Why you? Only God knows the answer to that question. After all there are almost 1100 churches in the Virginia Annual Conference, spread out over 16 Districts. A better question might be, why not you?! After all your churches are more than 130 years old, and they have endured their mountain top and their valley times. They have continued to exist because they were planted and cultivated by committed believers who felt called by God to be a beacon of light in the darkness of this part of God’s world. In fact, your collective vision statements declare boldly from your bulletins each week that you exist to tell the gospel; to be in service to the Church, the community and the world; to encourage growth in friendship, faith, prayer and fellowship; to love and serve neighbors and provide a place of sanctuary for the lost and needy. Our mission is equally clear that we together are “To make disciples of Jesus Christ for the transformation of the world”. Thus, we are brought together to use our God given gifts and call from God as a way to address the issues that challenge our neighbors and our world today.
We are in a time where, as it says in Exodus 1:8, “…Now a new King arose over Egypt, who did not know Joseph….” (NRSV) We live in a time that has about 80 percent of all Christian churches worshipping less than 150 people each week. The largest demographic in the world (and in our country) is “nones” followed closely by “spiritual but not religious”. We are oppressed by the Pharaohs of wrath, greed, sloth, pride, lust, envy and gluttony – which lead to inertia, despair, addiction, fragmentation of communities, and the elevation of self as god. Indeed, we live in a time where leadership in the Church and in the world have forgotten to look to God for direction. It leads to non-believers asking those few of us who still believe, “Where is your God?!” It is for such a time as this that God has brought us together.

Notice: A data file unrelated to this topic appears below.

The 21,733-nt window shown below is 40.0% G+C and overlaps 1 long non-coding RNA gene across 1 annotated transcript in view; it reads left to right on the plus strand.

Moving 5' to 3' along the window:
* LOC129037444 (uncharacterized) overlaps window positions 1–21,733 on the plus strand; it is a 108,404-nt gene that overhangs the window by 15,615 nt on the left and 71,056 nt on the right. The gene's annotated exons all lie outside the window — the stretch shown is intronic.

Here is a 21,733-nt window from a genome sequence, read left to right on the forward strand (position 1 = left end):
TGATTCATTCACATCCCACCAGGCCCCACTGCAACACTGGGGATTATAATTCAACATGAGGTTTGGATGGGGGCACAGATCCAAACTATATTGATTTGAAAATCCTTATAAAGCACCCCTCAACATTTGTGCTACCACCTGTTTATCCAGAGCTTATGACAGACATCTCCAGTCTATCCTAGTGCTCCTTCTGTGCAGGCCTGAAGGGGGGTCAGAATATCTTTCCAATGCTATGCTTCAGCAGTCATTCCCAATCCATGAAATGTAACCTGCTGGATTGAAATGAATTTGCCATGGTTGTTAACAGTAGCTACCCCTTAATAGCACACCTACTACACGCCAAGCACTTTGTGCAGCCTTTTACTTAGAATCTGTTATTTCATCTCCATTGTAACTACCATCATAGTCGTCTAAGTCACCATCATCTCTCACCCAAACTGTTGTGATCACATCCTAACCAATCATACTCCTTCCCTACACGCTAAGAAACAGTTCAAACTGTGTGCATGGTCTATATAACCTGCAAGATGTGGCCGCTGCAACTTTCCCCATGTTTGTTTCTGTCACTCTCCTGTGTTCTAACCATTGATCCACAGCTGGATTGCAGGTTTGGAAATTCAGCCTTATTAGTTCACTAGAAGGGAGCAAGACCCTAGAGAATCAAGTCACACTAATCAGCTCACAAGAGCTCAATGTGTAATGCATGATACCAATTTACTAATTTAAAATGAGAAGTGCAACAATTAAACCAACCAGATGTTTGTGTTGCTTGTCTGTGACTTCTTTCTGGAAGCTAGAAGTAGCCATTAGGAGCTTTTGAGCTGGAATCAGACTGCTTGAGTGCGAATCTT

Now is the time when we need to boldly proclaim the good news to those who haven’t heard it or cannot bring themselves to believe it. To shine a light into the darkness – not just any light, however, but the light of Jesus that we know cannot be overcome. To go to the lost sheep of the house of Israel and to proclaim that the kingdom of God is within each of them. To heal the sick, raise the dead, cast out demons and cure the lepers. To be sent out again by Jesus to a world not unlike first century Palestine, where the people had forgotten who God is and how God has been faithful to all God’s promises. A God who hears our cry of lament, as God heard the Israelites in their bondage in Egypt, and calls us into our collective action. Brothers and sisters, God calls us again to be faithful, to acknowledge all that God has done and will continue to do. We come together this day to share in the Sacrament of Communion to “…be for the world the body of Christ, redeemed by his blood….” We partake of this holy mystery so that we might be united through the power of the Holy Spirit to be in ministry to all the world. God has brought together me and you so that we might spread the gospel of Jesus Christ to a world that is so in need of good news. On this first Sunday in July of 2017, our faithful God calls to us again, the same God who called to Moses from the bush. It is up to us, each and all to answer, “Here I am”. Thanks be to God, AMEN!